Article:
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|Title:||Response of broiler chickens to rising levels of processed soya product||Contributor(s):||Mohammed, Sleman (author); Swick, Robert A (author) ; Iji, Paul (author)||Publication Date:||2013||Handle Link:||https://hdl.handle.net/1959.11/14507||Abstract:||The objective of the present study was to assess a processed plant protein (PPP) product from soybean as a supplement for starter broiler chicks and their subsequent performance. The study was a 4 x 2 factorial design (4 levels of PPP inclusion - 0, 25, 50 or 100 g/kg diet in maize- or wheat-based diets). Four hundred and eighty Ross 308 d-old male chicks were randomly allocated to the diets from hatch to 10d, after which the chicks were switched to commercial-type grower (11-24d) and finisher (25-35d) diets. Feed intake up to 10 or 5 days on wheat-based diet was not affected by starter level of PPP, however, on the maize-based diet feed intake was significantly (P < 0.01) decreased in birds receiving highest level of PPP. On the wheat-based diet, body weight at 10d (P < 0.01) and 35d (P < 0.05) were increased by rising levels of PPP while on the maize-based diets the improvement was not significant. On the wheat-based diet, PPP improved (r) < 0.01) FCR for the two periods assessed but on the maize-based diet, FCR tended to improve at 35d (P < 0.08). The results demonstrate that the supplement could be included at between 2.5 and 100 g/kg of starter diets, depending on the basal diet.||Publication Type:||Conference Publication||Conference Name:||ESPN 2013: 19th European Symposium on Poultry Nutrition, Potsdam, Germany, 26th - 29th August, 2013||Conference Details:||ESPN 2013: 19th European Symposium on Poultry Nutrition, Potsdam, Germany, 26th - 29th August, 2013||Source of Publication:||Proceedings of the 19th European Symposium on Poultry Nutrition, p. 148-148||Publisher:||German Branch of WPSA: World's Poultry Science Association||Place of Publication:||Potsdam, Germany||Field of Research (FOR):||070204 Animal Nutrition||HERDC Category Description:||E3 Extract of Scholarly Conference Publication||Statistics to Oct 2018:||Visitors: 282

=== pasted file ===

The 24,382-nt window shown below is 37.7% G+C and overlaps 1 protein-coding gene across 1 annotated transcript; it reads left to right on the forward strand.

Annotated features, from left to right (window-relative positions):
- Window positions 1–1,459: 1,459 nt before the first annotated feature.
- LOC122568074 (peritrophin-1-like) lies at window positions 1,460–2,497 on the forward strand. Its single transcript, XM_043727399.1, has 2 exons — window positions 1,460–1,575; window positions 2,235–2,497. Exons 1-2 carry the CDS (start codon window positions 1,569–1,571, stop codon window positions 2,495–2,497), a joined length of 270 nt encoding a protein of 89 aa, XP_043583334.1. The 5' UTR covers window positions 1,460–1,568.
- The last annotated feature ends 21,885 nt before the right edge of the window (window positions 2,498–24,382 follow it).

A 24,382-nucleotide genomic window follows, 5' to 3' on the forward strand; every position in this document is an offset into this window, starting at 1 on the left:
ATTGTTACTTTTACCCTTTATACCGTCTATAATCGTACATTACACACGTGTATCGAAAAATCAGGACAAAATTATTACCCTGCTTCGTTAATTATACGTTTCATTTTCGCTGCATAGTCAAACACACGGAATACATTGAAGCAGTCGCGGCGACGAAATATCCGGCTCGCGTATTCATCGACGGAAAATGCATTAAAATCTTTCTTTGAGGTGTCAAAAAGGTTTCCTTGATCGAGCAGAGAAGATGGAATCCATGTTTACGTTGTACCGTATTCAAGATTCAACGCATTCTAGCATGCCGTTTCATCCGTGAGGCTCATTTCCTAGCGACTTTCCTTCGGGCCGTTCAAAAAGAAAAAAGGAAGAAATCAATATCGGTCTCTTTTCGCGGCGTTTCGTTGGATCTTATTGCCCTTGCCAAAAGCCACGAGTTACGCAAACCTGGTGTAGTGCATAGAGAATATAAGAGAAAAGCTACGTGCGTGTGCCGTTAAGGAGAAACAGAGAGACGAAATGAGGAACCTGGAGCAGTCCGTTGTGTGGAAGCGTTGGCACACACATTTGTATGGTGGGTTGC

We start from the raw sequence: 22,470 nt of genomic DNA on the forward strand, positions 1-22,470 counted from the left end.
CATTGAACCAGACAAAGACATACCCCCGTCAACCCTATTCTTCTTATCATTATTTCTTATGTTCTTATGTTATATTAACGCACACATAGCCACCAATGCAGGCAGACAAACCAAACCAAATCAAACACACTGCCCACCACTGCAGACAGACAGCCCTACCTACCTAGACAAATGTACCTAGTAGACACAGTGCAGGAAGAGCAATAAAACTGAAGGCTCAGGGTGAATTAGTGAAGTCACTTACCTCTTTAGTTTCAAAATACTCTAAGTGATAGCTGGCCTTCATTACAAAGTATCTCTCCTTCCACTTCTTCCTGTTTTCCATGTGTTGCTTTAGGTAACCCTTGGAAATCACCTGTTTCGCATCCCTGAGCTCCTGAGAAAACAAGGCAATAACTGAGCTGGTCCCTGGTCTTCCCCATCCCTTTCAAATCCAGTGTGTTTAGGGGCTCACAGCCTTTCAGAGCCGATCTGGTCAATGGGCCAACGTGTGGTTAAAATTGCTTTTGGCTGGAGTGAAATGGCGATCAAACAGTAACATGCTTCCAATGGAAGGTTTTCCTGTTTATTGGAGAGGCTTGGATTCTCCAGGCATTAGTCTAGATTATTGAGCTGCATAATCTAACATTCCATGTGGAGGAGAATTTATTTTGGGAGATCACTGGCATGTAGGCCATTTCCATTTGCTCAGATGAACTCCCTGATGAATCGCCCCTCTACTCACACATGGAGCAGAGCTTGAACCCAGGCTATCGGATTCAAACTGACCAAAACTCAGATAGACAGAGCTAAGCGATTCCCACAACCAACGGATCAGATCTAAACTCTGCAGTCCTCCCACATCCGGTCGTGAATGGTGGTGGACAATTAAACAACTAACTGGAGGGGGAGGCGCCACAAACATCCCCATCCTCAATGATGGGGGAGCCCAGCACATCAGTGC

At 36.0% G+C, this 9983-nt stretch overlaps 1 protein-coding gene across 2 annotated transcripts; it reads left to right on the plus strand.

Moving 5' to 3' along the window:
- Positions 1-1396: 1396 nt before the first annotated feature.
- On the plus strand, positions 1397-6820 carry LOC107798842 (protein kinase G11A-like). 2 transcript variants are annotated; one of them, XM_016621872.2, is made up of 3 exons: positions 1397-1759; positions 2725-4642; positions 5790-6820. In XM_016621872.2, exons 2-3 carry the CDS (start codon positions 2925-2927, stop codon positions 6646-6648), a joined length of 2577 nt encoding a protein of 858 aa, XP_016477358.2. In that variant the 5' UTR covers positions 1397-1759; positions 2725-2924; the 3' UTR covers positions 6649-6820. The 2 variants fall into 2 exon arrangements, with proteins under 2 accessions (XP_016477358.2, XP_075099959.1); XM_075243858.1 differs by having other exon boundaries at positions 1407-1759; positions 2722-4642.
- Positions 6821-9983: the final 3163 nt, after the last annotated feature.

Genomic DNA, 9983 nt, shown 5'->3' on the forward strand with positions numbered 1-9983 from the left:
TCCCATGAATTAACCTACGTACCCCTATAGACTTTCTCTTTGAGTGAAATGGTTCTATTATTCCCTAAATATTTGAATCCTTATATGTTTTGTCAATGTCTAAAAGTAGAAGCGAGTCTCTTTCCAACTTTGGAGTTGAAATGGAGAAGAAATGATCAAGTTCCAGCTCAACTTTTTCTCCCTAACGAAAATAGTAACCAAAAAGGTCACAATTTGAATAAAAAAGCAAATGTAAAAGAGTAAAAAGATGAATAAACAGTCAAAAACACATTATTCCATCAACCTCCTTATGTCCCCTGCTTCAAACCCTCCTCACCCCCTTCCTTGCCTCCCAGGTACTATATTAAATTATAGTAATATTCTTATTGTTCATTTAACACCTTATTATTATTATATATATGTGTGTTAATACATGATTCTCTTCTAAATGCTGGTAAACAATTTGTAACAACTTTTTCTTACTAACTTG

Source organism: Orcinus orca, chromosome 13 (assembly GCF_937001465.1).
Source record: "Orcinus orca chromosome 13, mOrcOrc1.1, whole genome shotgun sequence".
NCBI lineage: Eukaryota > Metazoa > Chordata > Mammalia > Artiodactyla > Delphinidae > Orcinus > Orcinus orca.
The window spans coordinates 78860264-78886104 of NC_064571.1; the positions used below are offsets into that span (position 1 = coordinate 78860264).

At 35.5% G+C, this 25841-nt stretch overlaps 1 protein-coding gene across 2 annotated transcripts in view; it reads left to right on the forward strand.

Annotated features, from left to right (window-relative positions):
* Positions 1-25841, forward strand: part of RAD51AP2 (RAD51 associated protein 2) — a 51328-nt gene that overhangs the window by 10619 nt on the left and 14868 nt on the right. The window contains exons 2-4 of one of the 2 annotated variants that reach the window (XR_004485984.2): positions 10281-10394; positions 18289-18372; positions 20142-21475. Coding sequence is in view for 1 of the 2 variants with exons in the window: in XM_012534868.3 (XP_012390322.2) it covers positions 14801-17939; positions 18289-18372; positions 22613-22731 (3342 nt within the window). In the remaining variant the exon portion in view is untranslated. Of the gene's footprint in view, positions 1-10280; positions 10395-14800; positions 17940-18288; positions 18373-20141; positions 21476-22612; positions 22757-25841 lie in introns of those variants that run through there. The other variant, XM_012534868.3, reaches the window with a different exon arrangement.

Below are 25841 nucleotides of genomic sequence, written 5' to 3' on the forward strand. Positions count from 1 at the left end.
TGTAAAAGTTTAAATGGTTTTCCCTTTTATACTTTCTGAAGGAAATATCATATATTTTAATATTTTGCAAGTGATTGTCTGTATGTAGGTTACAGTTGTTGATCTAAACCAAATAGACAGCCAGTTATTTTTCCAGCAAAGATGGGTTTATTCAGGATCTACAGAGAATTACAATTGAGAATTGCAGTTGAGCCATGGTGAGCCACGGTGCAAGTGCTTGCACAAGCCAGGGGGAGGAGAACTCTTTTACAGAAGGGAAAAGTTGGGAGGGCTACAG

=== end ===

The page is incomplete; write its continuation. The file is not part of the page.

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School of Environmental and Rural Science
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